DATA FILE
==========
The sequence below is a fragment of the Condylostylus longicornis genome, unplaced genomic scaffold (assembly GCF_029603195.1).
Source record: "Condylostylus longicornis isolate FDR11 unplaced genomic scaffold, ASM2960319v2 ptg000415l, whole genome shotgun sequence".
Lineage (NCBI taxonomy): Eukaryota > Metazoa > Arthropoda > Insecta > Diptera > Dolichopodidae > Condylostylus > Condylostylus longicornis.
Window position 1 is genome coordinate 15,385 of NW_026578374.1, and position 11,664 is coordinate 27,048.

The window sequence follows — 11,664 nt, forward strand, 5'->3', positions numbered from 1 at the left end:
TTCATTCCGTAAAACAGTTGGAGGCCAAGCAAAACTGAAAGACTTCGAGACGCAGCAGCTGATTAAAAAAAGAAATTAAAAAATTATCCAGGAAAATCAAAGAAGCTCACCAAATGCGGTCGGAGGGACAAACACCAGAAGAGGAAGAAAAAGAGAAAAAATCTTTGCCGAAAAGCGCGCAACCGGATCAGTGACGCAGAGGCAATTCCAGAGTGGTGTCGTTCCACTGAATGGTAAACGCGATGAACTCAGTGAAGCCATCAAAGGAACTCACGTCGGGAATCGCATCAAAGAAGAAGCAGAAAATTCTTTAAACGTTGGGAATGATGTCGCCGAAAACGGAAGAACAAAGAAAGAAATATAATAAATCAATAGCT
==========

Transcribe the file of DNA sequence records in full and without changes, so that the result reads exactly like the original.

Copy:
The sequence below is a fragment of the Condylostylus longicornis genome, unplaced genomic scaffold (assembly GCF_029603195.1).
Source record: "Condylostylus longicornis isolate FDR11 unplaced genomic scaffold, ASM2960319v2 ptg000415l, whole genome shotgun sequence".
Lineage (NCBI taxonomy): Eukaryota > Metazoa > Arthropoda > Insecta > Diptera > Dolichopodidae > Condylostylus > Condylostylus longicornis.
Window position 1 is genome coordinate 15,385 of NW_026578374.1, and position 11,664 is coordinate 27,048.

The window sequence follows — 11,664 nt, forward strand, 5'->3', positions numbered from 1 at the left end:
TTCATTCCGTAAAACAGTTGGAGGCCAAGCAAAACTGAAAGACTTCGAGACGCAGCAGCTGATTAAAAAAAGAAATTAAAAAATTATCCAGGAAAATCAAAGAAGCTCACCAAATGCGGTCGGAGGGACAAACACCAGAAGAGGAAGAAAAAGAGAAAAAATCTTTGCCGAAAAGCGCGCAACCGGATCAGTGACGCAGAGGCAATTCCAGAGTGGTGTCGTTCCACTGAATGGTAAACGCGATGAACTCAGTGAAGCCATCAAAGGAACTCACGTCGGGAATCGCATCAAAGAAGAAGCAGAAAATTCTTTAAACGTTGGGAATGATGTCGCCGAAAACGGAAGAACAAAGAAAGAAATATAATAAATCAATAGCT